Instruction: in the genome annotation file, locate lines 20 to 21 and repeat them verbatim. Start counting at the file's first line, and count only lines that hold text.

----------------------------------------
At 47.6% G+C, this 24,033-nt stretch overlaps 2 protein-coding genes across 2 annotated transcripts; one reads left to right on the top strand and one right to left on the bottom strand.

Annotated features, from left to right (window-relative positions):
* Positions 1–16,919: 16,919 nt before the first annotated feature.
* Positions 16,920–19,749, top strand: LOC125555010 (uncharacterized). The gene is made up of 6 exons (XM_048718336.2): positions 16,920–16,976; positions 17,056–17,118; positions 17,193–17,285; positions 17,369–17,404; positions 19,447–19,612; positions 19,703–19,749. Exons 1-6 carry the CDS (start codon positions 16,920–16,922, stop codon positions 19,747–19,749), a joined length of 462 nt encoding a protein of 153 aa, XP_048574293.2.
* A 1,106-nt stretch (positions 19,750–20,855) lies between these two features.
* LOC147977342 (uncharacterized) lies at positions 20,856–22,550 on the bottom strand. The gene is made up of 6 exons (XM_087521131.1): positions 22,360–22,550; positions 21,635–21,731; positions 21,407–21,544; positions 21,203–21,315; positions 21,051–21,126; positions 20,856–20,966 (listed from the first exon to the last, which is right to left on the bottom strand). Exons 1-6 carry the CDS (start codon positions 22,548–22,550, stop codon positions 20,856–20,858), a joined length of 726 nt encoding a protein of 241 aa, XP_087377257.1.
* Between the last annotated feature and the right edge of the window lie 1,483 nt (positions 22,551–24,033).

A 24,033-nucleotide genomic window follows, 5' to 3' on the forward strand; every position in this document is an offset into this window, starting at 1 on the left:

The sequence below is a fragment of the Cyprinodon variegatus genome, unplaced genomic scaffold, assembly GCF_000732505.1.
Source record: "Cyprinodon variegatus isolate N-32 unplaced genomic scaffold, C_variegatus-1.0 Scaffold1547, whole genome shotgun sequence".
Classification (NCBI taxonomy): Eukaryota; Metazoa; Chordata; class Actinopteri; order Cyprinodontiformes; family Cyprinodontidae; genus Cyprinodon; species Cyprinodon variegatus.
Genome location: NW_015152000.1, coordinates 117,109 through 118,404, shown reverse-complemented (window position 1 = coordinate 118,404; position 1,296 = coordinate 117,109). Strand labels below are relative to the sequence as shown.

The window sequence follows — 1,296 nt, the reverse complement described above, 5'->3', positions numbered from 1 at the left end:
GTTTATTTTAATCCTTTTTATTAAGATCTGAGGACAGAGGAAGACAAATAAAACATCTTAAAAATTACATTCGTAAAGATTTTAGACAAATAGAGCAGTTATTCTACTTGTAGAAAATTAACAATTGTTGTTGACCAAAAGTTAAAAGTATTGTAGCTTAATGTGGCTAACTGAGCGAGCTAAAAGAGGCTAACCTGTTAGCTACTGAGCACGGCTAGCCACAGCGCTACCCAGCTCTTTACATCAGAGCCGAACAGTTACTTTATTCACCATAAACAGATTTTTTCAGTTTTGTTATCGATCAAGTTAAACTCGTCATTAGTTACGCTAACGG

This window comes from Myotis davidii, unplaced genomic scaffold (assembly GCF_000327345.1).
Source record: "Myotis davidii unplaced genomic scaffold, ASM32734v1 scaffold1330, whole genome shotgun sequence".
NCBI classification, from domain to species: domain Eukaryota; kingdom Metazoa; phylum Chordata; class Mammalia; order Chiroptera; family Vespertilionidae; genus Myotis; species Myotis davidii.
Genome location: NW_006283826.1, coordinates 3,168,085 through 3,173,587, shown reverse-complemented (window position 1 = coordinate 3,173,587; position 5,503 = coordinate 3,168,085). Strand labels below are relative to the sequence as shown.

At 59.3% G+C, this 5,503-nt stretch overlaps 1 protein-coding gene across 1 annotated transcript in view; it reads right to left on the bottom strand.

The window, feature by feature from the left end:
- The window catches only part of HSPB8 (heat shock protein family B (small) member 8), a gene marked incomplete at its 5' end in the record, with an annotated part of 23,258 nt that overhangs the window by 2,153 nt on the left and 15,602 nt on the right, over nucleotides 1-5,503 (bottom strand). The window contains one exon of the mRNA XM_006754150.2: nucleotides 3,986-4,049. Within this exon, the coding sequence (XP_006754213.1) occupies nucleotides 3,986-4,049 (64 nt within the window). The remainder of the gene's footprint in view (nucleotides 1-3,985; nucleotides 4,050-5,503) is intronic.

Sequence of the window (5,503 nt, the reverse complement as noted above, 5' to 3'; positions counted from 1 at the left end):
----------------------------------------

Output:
The window, feature by feature from the left end:
- The window catches only part of HSPB8 (heat shock protein family B (small) member 8), a gene marked incomplete at its 5' end in the record, with an annotated part of 23,258 nt that overhangs the window by 2,153 nt on the left and 15,602 nt on the right, over nucleotides 1-5,503 (bottom strand). The window contains one exon of the mRNA XM_006754150.2: nucleotides 3,986-4,049. Within this exon, the coding sequence (XP_006754213.1) occupies nucleotides 3,986-4,049 (64 nt within the window). The remainder of the gene's footprint in view (nucleotides 1-3,985; nucleotides 4,050-5,503) is intronic.